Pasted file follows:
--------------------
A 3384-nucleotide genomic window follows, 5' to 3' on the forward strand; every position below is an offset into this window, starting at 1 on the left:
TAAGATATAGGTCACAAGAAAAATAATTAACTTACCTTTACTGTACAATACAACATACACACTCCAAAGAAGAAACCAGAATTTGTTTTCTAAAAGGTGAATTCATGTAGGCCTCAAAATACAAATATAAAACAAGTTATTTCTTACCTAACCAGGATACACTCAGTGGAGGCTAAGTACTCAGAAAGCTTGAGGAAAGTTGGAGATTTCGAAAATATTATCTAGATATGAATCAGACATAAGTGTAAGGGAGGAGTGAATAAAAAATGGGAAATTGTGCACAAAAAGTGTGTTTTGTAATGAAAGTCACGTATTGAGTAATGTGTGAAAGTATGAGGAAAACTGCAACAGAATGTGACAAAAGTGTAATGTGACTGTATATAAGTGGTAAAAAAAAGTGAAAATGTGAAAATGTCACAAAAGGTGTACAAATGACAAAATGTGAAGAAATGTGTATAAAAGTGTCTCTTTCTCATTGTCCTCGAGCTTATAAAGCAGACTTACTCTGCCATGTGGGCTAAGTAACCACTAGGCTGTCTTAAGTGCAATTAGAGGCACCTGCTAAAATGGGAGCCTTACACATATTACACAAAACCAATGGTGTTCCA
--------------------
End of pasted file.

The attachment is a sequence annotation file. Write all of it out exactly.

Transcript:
A 3384-nucleotide genomic window follows, 5' to 3' on the forward strand; every position below is an offset into this window, starting at 1 on the left:
TAAGATATAGGTCACAAGAAAAATAATTAACTTACCTTTACTGTACAATACAACATACACACTCCAAAGAAGAAACCAGAATTTGTTTTCTAAAAGGTGAATTCATGTAGGCCTCAAAATACAAATATAAAACAAGTTATTTCTTACCTAACCAGGATACACTCAGTGGAGGCTAAGTACTCAGAAAGCTTGAGGAAAGTTGGAGATTTCGAAAATATTATCTAGATATGAATCAGACATAAGTGTAAGGGAGGAGTGAATAAAAAATGGGAAATTGTGCACAAAAAGTGTGTTTTGTAATGAAAGTCACGTATTGAGTAATGTGTGAAAGTATGAGGAAAACTGCAACAGAATGTGACAAAAGTGTAATGTGACTGTATATAAGTGGTAAAAAAAAGTGAAAATGTGAAAATGTCACAAAAGGTGTACAAATGACAAAATGTGAAGAAATGTGTATAAAAGTGTCTCTTTCTCATTGTCCTCGAGCTTATAAAGCAGACTTACTCTGCCATGTGGGCTAAGTAACCACTAGGCTGTCTTAAGTGCAATTAGAGGCACCTGCTAAAATGGGAGCCTTACACATATTACACAAAACCAATGGTGTTCCA